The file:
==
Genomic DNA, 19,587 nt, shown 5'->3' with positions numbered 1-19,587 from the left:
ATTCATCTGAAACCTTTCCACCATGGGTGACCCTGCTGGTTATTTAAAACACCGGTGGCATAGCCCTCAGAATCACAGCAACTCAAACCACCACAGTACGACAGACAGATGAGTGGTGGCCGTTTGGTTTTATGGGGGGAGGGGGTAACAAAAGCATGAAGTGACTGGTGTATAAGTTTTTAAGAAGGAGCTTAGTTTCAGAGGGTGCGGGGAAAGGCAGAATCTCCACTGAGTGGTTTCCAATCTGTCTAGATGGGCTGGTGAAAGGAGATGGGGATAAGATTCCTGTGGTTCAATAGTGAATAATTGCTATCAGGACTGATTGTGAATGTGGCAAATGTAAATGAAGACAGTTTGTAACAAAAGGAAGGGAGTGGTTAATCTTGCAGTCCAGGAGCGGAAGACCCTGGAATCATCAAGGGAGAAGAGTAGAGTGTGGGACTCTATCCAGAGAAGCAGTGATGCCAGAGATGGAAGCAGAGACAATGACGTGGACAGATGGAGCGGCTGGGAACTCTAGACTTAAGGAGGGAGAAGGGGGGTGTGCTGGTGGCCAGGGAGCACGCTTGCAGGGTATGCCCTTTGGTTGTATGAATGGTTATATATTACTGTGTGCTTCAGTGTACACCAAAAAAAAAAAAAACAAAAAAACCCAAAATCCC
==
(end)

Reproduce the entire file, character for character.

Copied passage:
Genomic DNA, 19,587 nt, shown 5'->3' with positions numbered 1-19,587 from the left:
ATTCATCTGAAACCTTTCCACCATGGGTGACCCTGCTGGTTATTTAAAACACCGGTGGCATAGCCCTCAGAATCACAGCAACTCAAACCACCACAGTACGACAGACAGATGAGTGGTGGCCGTTTGGTTTTATGGGGGGAGGGGGTAACAAAAGCATGAAGTGACTGGTGTATAAGTTTTTAAGAAGGAGCTTAGTTTCAGAGGGTGCGGGGAAAGGCAGAATCTCCACTGAGTGGTTTCCAATCTGTCTAGATGGGCTGGTGAAAGGAGATGGGGATAAGATTCCTGTGGTTCAATAGTGAATAATTGCTATCAGGACTGATTGTGAATGTGGCAAATGTAAATGAAGACAGTTTGTAACAAAAGGAAGGGAGTGGTTAATCTTGCAGTCCAGGAGCGGAAGACCCTGGAATCATCAAGGGAGAAGAGTAGAGTGTGGGACTCTATCCAGAGAAGCAGTGATGCCAGAGATGGAAGCAGAGACAATGACGTGGACAGATGGAGCGGCTGGGAACTCTAGACTTAAGGAGGGAGAAGGGGGGTGTGCTGGTGGCCAGGGAGCACGCTTGCAGGGTATGCCCTTTGGTTGTATGAATGGTTATATATTACTGTGTGCTTCAGTGTACACCAAAAAAAAAAAAAACAAAAAAACCCAAAATCCC